There's a great little addendum at the end of this chapter, once all the land has been given out: it says that the LORD gave Israel all the land He promised them, and that He gave them peace all around, and that not one of His promises to them failed to come true.  Isn't that just lovely to read? I think it is.  This stuff that we've been reading about since Genesis about promised land and a nation as numerous as the stars and all that - for the first time, it actually exists.  The nation of Israel is now more than a theoretical concept.  All the laws that God's been giving them for the last three books about "when you enter the land, do this," they can now do.  It's great.

So then something weird happens.  Once the tribes that live on the east side of the Jordan go back to their places, they rig up an altar.  Now, if you remember from a few entries ago, they weren't supposed to sacrifice stuff just any old place but only in the place God said.  So all the other tribes get really freaked out about it and march on Gilead.  What?  Well, for once the people are really concerned about doing things God's way, that's what.  They've just barely settled into the land, and they don't want anybody screwing it up for them.  Luckily, there's nothing to worry about.  The Reubenites and Gadites and Manassehites (?) have only put this altar thing up as a memorial to remind them that they belong to Israel, and so that their descendants and the other tribes' descendants will know that they're really part of each other and serve the same God, although there's a big river in between them.  So the other tribes say "false alarm!" and go back home.  I just find this really interesting.  After more than 40 years of people doing things their way and not giving a rip about what God wants, this generation is really committed to keeping God's laws.  If only it would last.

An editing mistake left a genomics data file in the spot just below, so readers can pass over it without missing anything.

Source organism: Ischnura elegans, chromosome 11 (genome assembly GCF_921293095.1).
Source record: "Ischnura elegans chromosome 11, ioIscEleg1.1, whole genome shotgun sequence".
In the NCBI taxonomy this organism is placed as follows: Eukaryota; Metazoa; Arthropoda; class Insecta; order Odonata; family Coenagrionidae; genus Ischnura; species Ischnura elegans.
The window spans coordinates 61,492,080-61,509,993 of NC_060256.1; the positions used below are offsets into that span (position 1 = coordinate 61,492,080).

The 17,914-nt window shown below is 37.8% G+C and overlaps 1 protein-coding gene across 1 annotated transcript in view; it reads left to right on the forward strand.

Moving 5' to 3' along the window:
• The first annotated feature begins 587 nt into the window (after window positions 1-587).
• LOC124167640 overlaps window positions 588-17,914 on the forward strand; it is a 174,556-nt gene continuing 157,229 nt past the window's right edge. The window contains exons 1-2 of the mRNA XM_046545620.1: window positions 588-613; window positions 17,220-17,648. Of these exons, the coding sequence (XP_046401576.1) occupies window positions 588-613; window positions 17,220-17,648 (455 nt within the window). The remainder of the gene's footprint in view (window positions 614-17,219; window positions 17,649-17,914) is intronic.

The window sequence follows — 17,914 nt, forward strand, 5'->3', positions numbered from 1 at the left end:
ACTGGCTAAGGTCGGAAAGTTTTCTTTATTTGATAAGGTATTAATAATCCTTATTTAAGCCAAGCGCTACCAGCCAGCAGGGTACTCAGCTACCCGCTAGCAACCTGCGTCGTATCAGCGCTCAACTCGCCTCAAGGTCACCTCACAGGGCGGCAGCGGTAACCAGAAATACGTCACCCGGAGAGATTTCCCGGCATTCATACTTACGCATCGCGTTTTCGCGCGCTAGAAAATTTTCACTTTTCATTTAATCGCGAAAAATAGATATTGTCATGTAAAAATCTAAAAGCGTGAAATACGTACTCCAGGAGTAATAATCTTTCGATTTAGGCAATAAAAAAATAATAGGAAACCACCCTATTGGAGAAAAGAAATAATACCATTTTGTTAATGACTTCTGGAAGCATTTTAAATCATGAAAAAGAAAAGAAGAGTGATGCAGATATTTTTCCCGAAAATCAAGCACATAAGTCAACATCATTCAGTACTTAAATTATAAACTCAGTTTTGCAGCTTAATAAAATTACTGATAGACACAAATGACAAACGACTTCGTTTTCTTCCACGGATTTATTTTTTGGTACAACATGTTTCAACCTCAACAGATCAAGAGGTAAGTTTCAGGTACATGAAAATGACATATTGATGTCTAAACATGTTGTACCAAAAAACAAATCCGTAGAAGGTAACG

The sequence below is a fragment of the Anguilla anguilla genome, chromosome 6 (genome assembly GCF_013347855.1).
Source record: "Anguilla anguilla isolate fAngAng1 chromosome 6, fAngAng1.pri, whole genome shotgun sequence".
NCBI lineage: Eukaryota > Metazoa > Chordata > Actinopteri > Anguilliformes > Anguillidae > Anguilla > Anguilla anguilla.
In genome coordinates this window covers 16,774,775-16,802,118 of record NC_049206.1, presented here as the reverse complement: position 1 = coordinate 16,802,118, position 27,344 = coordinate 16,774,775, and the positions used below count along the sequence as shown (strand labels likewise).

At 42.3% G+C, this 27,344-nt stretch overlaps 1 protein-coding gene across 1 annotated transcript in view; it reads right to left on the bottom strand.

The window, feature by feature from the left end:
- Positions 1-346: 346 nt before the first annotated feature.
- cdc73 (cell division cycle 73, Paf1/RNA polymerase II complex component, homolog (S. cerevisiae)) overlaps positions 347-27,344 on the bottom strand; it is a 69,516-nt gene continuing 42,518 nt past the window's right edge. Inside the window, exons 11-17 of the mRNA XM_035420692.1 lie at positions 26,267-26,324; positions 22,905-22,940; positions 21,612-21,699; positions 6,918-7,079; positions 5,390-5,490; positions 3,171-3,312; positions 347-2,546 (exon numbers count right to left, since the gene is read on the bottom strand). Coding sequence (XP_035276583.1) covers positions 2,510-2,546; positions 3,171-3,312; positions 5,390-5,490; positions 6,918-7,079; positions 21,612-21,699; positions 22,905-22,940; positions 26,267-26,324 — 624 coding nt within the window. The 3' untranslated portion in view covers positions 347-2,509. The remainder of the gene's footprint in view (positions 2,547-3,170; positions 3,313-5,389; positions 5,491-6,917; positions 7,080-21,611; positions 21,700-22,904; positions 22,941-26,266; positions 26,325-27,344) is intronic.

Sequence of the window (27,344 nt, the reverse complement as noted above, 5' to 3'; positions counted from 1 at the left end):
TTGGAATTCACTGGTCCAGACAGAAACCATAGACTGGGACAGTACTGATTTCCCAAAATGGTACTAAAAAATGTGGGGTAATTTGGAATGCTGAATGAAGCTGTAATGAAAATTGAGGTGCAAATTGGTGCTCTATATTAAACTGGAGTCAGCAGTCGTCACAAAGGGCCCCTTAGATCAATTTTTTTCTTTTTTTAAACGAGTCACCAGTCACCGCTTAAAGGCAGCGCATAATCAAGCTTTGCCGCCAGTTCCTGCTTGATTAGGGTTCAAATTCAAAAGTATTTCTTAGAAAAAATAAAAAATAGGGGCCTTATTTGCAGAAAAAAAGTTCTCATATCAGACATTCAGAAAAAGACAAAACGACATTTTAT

By this time, Joshua is an old dude.  He knows it's just about his time to go, so he gathers the elders together for a farewell address, like Moses did.  He urges them, just like Moses did, to remember the LORD and obey Him and teach their children to do likewise.  He reviews their history - everything that God has done, all the battles He's won for them and the good land that He's given them.  This is where that famous verse is: "Choose for yourselves this day whom you will serve . . . but as for me and my house, we will serve the LORD."  And the people respond to this, "We'll serve the LORD too!"  Joshua says "yeah right, you're going to turn away from Him."  The people say "No, we really will serve God."  So Joshua says "Okay, don't say I didn't warn you."  And he writes, presumably, the book we are now reading.

Finally, Joshua dies at age 110, which means the last paragraph wasn't written by Joshua.  We find out that Israel did indeed serve the LORD all during Joshua's lifetime, and during the lifetime of the people who immediately succeeded Joshua.  I don't know if that is when this little postscript was added, or if it was written later, because it doesn't tell us what Israel does after Joshua's successors die.  We'll find out very soon though, as we move into Judges.